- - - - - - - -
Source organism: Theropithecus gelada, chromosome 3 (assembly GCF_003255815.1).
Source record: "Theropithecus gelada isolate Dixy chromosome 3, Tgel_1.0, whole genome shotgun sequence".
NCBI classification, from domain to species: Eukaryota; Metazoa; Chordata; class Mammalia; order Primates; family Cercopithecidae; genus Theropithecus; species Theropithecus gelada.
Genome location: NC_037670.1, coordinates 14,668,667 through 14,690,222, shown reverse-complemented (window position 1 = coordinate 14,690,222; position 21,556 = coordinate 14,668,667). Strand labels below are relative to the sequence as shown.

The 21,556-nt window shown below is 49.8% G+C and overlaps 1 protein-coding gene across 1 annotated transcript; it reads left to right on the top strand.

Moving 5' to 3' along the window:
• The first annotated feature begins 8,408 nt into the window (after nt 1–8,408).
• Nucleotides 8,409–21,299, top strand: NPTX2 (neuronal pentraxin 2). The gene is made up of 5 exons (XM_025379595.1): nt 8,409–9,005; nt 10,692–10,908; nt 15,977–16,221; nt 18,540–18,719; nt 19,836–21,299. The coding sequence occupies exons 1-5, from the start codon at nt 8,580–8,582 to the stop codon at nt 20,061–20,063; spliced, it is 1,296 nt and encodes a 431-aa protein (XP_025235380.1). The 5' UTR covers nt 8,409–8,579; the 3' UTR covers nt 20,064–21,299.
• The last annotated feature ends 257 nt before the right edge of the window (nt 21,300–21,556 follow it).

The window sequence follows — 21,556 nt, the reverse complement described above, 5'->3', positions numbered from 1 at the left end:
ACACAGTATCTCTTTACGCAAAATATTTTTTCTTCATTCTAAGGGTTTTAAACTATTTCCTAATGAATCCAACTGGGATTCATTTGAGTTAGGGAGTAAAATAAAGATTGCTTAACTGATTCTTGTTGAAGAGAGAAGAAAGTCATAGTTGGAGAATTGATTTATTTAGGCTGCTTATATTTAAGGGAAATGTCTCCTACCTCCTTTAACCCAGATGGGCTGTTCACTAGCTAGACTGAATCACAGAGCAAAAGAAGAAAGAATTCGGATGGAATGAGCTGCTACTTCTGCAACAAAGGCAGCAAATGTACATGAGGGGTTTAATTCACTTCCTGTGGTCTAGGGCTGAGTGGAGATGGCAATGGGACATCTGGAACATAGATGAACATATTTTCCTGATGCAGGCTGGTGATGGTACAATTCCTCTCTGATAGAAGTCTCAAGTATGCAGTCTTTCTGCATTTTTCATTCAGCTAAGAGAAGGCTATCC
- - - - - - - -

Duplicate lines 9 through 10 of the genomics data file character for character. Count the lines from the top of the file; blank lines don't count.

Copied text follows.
• The last annotated feature ends 257 nt before the right edge of the window (nt 21,300–21,556 follow it).

The window sequence follows — 21,556 nt, the reverse complement described above, 5'->3', positions numbered from 1 at the left end: